The reactions to the news Sunday night of Osama bin Laden’s death were many: shock, relief, joy, wariness, elation, reservation. His death is an undeniably significant event in the war on terror and will have wide-ranging political effects in the US and abroad. Some analysts are wondering just what it means for the larger legal sphere. Here are just a few of the major questions being asked.
1. Was this an assassination? If so, was the killing of Osama an illegal act?
In 1976, president Ford outlawed assassinations in Executive Order 11905. In a section entitled “Restrictions on Intelligence Activities”, Ford wrote that “No employee of the United States Government shall engage in, or conspire to engage in, political assassination.” President Reagan reiterated the prohibition on assassination in 1981 and included those acting on behalf of (but not necessarily employed by) the U.S. government. There have been no amendments to the law, meaning that it still holds true today. Even if the executive order did not exist, assassination would still be illegal under the U.N. charter. If Osama’s killing was an assassination, it was illegal.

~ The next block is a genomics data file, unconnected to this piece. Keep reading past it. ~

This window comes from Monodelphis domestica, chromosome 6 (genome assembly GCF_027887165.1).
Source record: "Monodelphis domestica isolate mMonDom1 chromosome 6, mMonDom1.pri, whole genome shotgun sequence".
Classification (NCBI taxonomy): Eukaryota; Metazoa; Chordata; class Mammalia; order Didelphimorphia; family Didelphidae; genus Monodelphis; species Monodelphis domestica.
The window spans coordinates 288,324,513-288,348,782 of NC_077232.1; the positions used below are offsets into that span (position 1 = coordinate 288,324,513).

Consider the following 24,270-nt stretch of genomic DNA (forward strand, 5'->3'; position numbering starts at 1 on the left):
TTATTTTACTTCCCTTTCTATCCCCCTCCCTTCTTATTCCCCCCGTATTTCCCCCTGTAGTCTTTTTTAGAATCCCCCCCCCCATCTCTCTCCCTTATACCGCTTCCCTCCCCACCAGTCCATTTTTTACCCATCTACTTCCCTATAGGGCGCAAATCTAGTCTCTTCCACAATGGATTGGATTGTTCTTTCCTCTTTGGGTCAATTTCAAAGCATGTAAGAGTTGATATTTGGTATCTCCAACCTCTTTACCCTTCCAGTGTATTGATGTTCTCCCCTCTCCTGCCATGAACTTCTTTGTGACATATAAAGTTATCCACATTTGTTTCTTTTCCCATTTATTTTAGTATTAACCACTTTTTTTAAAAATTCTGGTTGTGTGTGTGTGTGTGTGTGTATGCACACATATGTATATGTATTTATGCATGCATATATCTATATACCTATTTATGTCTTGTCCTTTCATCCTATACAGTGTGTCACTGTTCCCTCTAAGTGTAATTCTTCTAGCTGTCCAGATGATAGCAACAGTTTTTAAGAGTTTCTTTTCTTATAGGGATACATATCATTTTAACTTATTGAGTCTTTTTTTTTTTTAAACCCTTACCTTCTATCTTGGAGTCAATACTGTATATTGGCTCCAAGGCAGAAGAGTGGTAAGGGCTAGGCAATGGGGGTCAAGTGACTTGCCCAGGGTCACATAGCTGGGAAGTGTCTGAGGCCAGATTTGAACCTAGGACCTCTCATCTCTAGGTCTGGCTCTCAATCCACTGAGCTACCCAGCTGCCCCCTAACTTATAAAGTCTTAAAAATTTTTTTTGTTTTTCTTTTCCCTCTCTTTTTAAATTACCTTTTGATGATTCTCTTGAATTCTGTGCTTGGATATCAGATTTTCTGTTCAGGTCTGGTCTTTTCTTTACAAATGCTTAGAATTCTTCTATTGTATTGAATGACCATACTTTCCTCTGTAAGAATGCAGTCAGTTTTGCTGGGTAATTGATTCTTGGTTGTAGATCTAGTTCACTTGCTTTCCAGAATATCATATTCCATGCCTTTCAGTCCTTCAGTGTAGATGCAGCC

And yet, the order doesn’t specify what constitutes an assassination as opposed to a targeted killing. Following the September 11th attacks, there was enormous debate over how to distinguish between a criminal act (to be dealt with in a court of law) and an act of war (to be dealt with on the battlefield). In other words, in a world with acts of terrorism, when is killing a perceived enemy of the United States an illegal political assassination, and when is it condoned as part of the war effort?